Texans are suffering with cold weather, power failure, and water supply failure. (In other words, they’re learning what it is like to live in the Northeast; see, for example, the 2011 storm that took out power for 3.2 million people, many of whom went a week without power. In the Boston suburbs it is typical to lose power 4-6 times per year, e.g., due to a fallen tree or a storm, and for durations of up to 48 hours. Also 2013 and 1978 events, in the latter of which more than 100 people died.)
(That we’re calling this the “Texas power outage” might be an artifact of how our media presents things. “Widespread Power Outages Continue in Texas” is the caption the New York Times editors have placed over a map showing that the worst outages are in Louisiana and Mississippi:
The media can find an unlimited number of folks who describe this as a trivially foreseeable event, e.g., “Why Texas’ energy grid is unable to handle the winter storms” (NBC):
The crisis has made the state’s energy grid the focus of fresh scrutiny, primarily due to its independence from the rest of the U.S. Critics say that allowed its infrastructure to shirk federal regulations that require cold-weather capabilities.
Heroic regulators could have prevented this from happening? The governor agrees! “‘Massive failure’: Why are millions of people in Texas still without power?” (USA Today):
At the most basic level, the outages have been caused because demand amid the bitter cold has outpaced the supply of energy used to heat and power homes, said Daniel Cohan, an associate professor of civil and environmental engineering at Rice University.
Gov. Greg Abbott called the situation “unacceptable” and said he would add an emergency item to the state’s legislative session on reforming ERCOT. The nonprofit corporation is subject to oversight from the Public Utility Commission of Texas and the Legislature.
There were similar events in 1989 and 2011… “Five things to know about Texas’s strained electric grid” (The Hill):
The 1989 blackouts came amid a cold snap in December, while the 2011 blackouts took place during the first week of February when wind and unseasonably cold temperatures hit Texas and neighboring New Mexico.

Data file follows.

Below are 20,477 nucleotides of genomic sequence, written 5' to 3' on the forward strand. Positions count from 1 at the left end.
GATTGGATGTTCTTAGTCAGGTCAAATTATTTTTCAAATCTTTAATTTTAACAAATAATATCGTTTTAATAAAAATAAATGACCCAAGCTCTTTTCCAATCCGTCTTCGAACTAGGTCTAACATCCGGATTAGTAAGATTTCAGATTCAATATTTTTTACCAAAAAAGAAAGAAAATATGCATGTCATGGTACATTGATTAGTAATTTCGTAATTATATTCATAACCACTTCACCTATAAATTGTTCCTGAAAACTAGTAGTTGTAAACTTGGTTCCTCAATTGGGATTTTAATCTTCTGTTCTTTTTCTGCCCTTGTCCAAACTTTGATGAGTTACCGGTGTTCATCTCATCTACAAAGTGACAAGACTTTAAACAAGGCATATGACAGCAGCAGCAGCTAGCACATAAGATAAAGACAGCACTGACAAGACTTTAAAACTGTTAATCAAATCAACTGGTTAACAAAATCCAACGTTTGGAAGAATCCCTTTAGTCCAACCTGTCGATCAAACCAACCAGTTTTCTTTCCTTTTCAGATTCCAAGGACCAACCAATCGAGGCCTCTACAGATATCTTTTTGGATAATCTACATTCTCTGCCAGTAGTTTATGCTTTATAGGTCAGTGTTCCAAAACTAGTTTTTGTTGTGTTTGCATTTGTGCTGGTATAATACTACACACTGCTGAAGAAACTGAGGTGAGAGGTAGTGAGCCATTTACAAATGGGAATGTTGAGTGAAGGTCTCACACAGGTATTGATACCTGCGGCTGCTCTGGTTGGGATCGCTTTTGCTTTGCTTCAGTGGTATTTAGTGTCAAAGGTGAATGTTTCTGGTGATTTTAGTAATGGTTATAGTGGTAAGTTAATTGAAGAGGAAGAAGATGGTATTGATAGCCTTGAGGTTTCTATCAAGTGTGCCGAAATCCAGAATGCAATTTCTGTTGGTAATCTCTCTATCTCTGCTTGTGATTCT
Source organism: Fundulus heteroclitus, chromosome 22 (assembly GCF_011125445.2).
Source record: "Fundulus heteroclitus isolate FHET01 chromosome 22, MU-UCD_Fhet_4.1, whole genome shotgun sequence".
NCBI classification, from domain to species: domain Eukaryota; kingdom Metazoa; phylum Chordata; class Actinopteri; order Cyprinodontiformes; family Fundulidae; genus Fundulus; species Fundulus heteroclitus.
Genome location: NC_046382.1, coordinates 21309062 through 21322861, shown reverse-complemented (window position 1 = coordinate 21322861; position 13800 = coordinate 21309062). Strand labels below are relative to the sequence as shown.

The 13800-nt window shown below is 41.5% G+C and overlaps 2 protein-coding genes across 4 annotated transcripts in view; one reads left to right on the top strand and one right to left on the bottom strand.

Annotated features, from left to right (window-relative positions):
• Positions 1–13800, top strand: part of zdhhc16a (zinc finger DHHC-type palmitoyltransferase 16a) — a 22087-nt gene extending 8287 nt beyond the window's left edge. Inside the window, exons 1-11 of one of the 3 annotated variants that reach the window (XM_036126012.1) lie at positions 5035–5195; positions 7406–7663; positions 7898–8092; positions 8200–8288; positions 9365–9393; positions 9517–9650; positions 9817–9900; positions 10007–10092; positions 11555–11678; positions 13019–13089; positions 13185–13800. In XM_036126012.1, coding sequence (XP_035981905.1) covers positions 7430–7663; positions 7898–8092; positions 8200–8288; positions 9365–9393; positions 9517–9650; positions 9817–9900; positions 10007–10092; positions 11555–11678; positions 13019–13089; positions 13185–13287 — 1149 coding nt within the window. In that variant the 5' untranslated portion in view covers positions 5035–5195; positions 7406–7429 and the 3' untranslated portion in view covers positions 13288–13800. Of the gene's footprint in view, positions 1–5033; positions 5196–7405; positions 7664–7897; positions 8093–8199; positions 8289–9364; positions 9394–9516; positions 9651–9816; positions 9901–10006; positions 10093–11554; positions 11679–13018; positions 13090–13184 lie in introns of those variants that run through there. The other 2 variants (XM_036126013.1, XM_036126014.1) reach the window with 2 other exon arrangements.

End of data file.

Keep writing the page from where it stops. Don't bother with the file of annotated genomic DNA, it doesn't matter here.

In total, approximately 1.3 million electric customers were out of service at the peak of the 2011 event on Feb. 2, and a total of 4.4 million were affected from Feb. 2 to Feb. 4.
In a report following the 2011 blackouts, FERC and the North American Electric Reliability Corporation recommended steps including increasing winterization measures.
The report said electricity generating companies operating within the ERCOT system “failed to adequately prepare for winter,” citing inadequate insulation and a failure to train operators and maintenance personnel on winter preparations.
If this was easy to foresee (and maybe it should have been, given what happened in 1989 and 2011), why weren’t these newspapers and interview subjects out there at least since 2011 beating the drum for more power plants and more winterization of infrastructure?
Could there be a general principle in operation here? After a hurricane hits, it is obvious that we should have put vastly more resources into being prepared for the hurricane. After a bad respiratory virus pandemic, it is obvious that we should have put vastly more resources into stockpiling PPE and ventilators (see Paper titled “Stockpiling Ventilators for Influenza Pandemics” (2017)).
Here in the Northeast we know that we could eliminate nearly all of our outages via putting power lines underground, but nobody wants to pay for it. This utility explains:
The main reason why undergrounding hasn’t been fully adopted in the U.S. is the overwhelmingly high cost of installing underground power lines. Estimates place the cost of undergrounding power lines at roughly $750 per foot, compared with $70 per foot to install power lines the way we do today. At over ten times the cost, this would become expensive very quickly.